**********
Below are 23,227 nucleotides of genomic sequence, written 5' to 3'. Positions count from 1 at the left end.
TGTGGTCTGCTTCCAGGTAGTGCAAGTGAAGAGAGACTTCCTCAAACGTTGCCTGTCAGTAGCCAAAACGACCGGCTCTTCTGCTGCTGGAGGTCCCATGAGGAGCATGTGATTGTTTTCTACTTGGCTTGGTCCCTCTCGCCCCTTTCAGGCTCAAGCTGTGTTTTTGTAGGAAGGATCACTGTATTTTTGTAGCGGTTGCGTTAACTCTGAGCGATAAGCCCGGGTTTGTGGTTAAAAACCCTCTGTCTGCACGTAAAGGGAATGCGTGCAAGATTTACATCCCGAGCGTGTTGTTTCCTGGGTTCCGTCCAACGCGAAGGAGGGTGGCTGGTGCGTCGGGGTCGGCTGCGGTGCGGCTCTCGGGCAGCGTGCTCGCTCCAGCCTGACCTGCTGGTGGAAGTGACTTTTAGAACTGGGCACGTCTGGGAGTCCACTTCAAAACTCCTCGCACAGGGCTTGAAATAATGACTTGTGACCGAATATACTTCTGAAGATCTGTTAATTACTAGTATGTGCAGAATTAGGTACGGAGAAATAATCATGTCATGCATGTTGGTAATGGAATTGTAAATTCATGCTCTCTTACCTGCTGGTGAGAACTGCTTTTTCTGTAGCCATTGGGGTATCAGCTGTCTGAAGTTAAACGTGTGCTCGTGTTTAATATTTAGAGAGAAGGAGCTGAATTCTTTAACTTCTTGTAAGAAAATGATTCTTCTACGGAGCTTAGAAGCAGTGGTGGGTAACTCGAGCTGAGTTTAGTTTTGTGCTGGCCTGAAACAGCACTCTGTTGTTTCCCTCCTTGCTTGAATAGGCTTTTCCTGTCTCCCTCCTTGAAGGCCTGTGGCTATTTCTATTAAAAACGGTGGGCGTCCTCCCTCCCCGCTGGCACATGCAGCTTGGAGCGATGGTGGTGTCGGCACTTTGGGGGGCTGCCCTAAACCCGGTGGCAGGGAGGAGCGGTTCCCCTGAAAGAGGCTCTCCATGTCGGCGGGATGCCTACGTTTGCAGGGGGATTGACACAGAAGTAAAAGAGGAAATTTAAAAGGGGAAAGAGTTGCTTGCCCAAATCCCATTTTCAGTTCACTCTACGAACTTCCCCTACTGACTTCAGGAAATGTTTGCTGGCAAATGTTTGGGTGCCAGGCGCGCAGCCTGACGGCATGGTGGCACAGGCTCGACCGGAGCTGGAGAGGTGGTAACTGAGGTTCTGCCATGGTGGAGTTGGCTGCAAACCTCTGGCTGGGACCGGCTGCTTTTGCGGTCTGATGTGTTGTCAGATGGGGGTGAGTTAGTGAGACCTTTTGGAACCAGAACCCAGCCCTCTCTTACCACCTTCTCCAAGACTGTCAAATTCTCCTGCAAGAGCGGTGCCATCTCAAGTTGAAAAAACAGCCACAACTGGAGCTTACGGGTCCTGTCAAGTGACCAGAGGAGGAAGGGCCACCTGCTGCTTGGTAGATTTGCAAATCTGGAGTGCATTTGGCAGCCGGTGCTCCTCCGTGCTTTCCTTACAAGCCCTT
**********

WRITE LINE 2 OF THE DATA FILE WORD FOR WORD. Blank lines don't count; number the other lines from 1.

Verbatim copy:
TGTGGTCTGCTTCCAGGTAGTGCAAGTGAAGAGAGACTTCCTCAAACGTTGCCTGTCAGTAGCCAAAACGACCGGCTCTTCTGCTGCTGGAGGTCCCATGAGGAGCATGTGATTGTTTTCTACTTGGCTTGGTCCCTCTCGCCCCTTTCAGGCTCAAGCTGTGTTTTTGTAGGAAGGATCACTGTATTTTTGTAGCGGTTGCGTTAACTCTGAGCGATAAGCCCGGGTTTGTGGTTAAAAACCCTCTGTCTGCACGTAAAGGGAATGCGTGCAAGATTTACATCCCGAGCGTGTTGTTTCCTGGGTTCCGTCCAACGCGAAGGAGGGTGGCTGGTGCGTCGGGGTCGGCTGCGGTGCGGCTCTCGGGCAGCGTGCTCGCTCCAGCCTGACCTGCTGGTGGAAGTGACTTTTAGAACTGGGCACGTCTGGGAGTCCACTTCAAAACTCCTCGCACAGGGCTTGAAATAATGACTTGTGACCGAATATACTTCTGAAGATCTGTTAATTACTAGTATGTGCAGAATTAGGTACGGAGAAATAATCATGTCATGCATGTTGGTAATGGAATTGTAAATTCATGCTCTCTTACCTGCTGGTGAGAACTGCTTTTTCTGTAGCCATTGGGGTATCAGCTGTCTGAAGTTAAACGTGTGCTCGTGTTTAATATTTAGAGAGAAGGAGCTGAATTCTTTAACTTCTTGTAAGAAAATGATTCTTCTACGGAGCTTAGAAGCAGTGGTGGGTAACTCGAGCTGAGTTTAGTTTTGTGCTGGCCTGAAACAGCACTCTGTTGTTTCCCTCCTTGCTTGAATAGGCTTTTCCTGTCTCCCTCCTTGAAGGCCTGTGGCTATTTCTATTAAAAACGGTGGGCGTCCTCCCTCCCCGCTGGCACATGCAGCTTGGAGCGATGGTGGTGTCGGCACTTTGGGGGGCTGCCCTAAACCCGGTGGCAGGGAGGAGCGGTTCCCCTGAAAGAGGCTCTCCATGTCGGCGGGATGCCTACGTTTGCAGGGGGATTGACACAGAAGTAAAAGAGGAAATTTAAAAGGGGAAAGAGTTGCTTGCCCAAATCCCATTTTCAGTTCACTCTACGAACTTCCCCTACTGACTTCAGGAAATGTTTGCTGGCAAATGTTTGGGTGCCAGGCGCGCAGCCTGACGGCATGGTGGCACAGGCTCGACCGGAGCTGGAGAGGTGGTAACTGAGGTTCTGCCATGGTGGAGTTGGCTGCAAACCTCTGGCTGGGACCGGCTGCTTTTGCGGTCTGATGTGTTGTCAGATGGGGGTGAGTTAGTGAGACCTTTTGGAACCAGAACCCAGCCCTCTCTTACCACCTTCTCCAAGACTGTCAAATTCTCCTGCAAGAGCGGTGCCATCTCAAGTTGAAAAAACAGCCACAACTGGAGCTTACGGGTCCTGTCAAGTGACCAGAGGAGGAAGGGCCACCTGCTGCTTGGTAGATTTGCAAATCTGGAGTGCATTTGGCAGCCGGTGCTCCTCCGTGCTTTCCTTACAAGCCCTT